Witnessing Andre Ward’s journey to a championship
By John J. Raspanti, Doghouse Boxing (Dec 21, 2011) Doghouse Boxing (Photo © Mike Greenhill)
Carl Froch (Left) - Andre Ward (Right)
By John J. Raspanti, Doghouse Boxing: A little over two years ago was the first time I watched Andre Ward apply his craft. His opponent was Edison Miranda who, like many of his once and future foes, seemed to lack respect for Ward.
Miranda found out quickly what a mistake that was.
A few months later, I spoke to Ward for the first time. The place was King’s Gym in Oakland as he prepared to meet Super Six favorite Mikeel Kessler. Ward was quiet but confident, his focus on the task at hand like a laser. He knew what he wanted and how to get there. As I watched him spar, I noticed the jazzy rhythm of his style, a sophistication that’s easy to miss. His many years of amateur boxing were evident in his technical brilliance. He moved with the ease of a natural born athlete. When shadowboxing he worked on his craft like a dedicated student, honing it repeatedly. His coach, as he calls him, trainer Virgil Hunter, watched him like a teacher, making whispery comments whenever he deemed it necessary.

The sport of boxing can be as brutal a sport in the ring as out. It can swallow up fighters like a sick garbage disposal and without a blink, slice 'em up and throw them away. 

  Observing Ward and Hunter it’s obvious that it’s not all about brutality. They refer to the boxing idiom of "The Sweet Science". The term fits Ward but there’s also a edge there, a hunger to prove the naysayers wrong.       Andre Ward did what a lot of sons do, he took up a sport that his father loved. Ward’s dad Frank compiled a 15-0 record as an amateur boxer. His stories enthralled his son who decided, at the tender age of eight, that boxing was what he wanted to do. His father supported his desire as long as he fully committed himself. Ward did, and the unlikely climb to the mountaintop had begun. He would go on to amass an amateur record of 110-5. His father never missed his son’s fights, though he worked two jobs to support the family.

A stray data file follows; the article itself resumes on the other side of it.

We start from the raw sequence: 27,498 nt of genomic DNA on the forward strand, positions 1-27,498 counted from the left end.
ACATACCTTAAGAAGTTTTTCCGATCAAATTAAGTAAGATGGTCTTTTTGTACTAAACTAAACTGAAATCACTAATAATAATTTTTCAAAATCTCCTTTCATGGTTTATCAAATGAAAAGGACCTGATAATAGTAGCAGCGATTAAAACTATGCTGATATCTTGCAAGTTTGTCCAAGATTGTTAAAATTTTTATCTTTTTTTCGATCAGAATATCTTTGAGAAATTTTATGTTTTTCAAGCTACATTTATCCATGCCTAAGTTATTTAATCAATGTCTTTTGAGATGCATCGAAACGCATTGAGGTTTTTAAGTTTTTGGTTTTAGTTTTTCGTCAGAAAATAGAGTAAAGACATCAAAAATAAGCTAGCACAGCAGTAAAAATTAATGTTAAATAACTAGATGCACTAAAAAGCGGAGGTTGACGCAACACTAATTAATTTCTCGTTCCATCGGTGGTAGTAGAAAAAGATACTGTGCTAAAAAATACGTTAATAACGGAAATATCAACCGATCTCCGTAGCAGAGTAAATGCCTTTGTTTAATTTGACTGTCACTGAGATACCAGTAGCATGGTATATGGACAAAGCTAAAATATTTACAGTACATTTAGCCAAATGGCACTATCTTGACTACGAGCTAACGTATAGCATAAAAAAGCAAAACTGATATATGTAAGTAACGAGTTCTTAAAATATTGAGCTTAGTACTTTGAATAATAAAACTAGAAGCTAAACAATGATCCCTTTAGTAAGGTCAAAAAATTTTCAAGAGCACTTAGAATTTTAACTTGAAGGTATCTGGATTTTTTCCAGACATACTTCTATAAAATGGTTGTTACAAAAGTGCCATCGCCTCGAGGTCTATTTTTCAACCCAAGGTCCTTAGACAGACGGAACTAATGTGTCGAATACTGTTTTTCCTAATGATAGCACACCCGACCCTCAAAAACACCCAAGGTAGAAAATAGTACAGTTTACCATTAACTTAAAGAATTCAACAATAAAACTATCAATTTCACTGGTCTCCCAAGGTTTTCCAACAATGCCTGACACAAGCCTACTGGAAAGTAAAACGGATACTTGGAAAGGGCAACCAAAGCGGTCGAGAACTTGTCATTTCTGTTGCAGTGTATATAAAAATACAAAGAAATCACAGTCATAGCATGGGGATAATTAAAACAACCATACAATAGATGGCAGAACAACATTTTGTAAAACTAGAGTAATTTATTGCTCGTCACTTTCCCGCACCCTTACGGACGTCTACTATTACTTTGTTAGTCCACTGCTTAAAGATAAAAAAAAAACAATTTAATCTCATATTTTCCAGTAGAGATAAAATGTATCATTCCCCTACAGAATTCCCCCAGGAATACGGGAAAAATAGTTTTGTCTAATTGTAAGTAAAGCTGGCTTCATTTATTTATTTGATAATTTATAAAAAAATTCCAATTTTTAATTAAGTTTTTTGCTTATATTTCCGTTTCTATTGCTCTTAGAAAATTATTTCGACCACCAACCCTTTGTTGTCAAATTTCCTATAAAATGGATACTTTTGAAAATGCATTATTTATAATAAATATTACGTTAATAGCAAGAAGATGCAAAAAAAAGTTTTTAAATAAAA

Winning the Olympic Gold Medal in 2004 should have been the crowning achievement for father and son. But sadly the man who’s stories had stoked his son’s desire was gone, having passed away in 2002.      

For Ward, the devastation of losing his father can’t be measured. I noticed a random sadness almost immediately when I first spoke to him. Later as I drove home, I shook my head at the unfairness of it all. If there was any kind of unseen benefit to the loss of his father, and most of the time there isn’t, it’s the closeness between Ward and Virgil Hunter. Hunter is Ward’s godfather and the only trainer he’s ever had. They met when Ward’s father brought the eight year old to a gym in Hayward, California to learn how to box. The affection between the two is obvious. It’s not big and gregarious. It’s more like the two men, quiet and steady. I like to refer to Hunter as the Yoda of boxing trainers, but that’s only a part of his importance in the world of Andre Ward. Their partnership of boxer and trainer is deep but also uncomplicated.       

Observing them work is like watching two swimmers in perfect synchronization, with nary a missed step.      

It was two weeks after I spoke to Ward that he defeated Mikeel Kessler. He had remarked to me about his dream of becoming a world champion, not more then two miles from the Arena that now serenaded his achievement. As hard as I had tried to stay impartial, I couldn’t help but be moved and wish that his father was in the ring celebrating with him.       

Two years later Ward is celebrating again. His victory over Carl Froch was a culmination of almost twenty years of hard work and dedication. In a way, there’s also a bit of personal satisfaction here. Two years ago, I told everyone willing to listen that Ward was truly unique, and that good of a fighter.      

His story though is much more then just about winning the Super Six Boxing Classic and numerous other championship belts. It’s about a boy with a dream, who grew up keeping his eye on the prize, who became a father and then lost his own, but gained a godfather with the kindness and wisdom to show him the way. 

I like to believe that most dreams begin with hope. Andre Ward had hope that one day that he would be a champion. Maybe his father had shared the same hope.

 As author Stephen King so elegantly wrote, “Remember, hope is a good thing, maybe the best of things, and no good thing ever dies.”

More from John:
Andre Ward vs. Carl Froch: “Put your money where your mouth is” John J. Raspanti
Peterson seizes Khan’s titles with controversial win John J. Raspanti
Abner Mares and Joseph Agbeko: “Let’s do it again” John J. Raspanti
Bloodsport 2: Miguel Cotto vs. Antonio Margarito John J. Raspanti
In the Ring with boxing writer Adam Pollack John J. Raspanti
The young gun and the old pro: Saul Alvarez vs. Kermit Cintron John J. Raspanti
-- Questions/comments johnboxing1@hotmail.com

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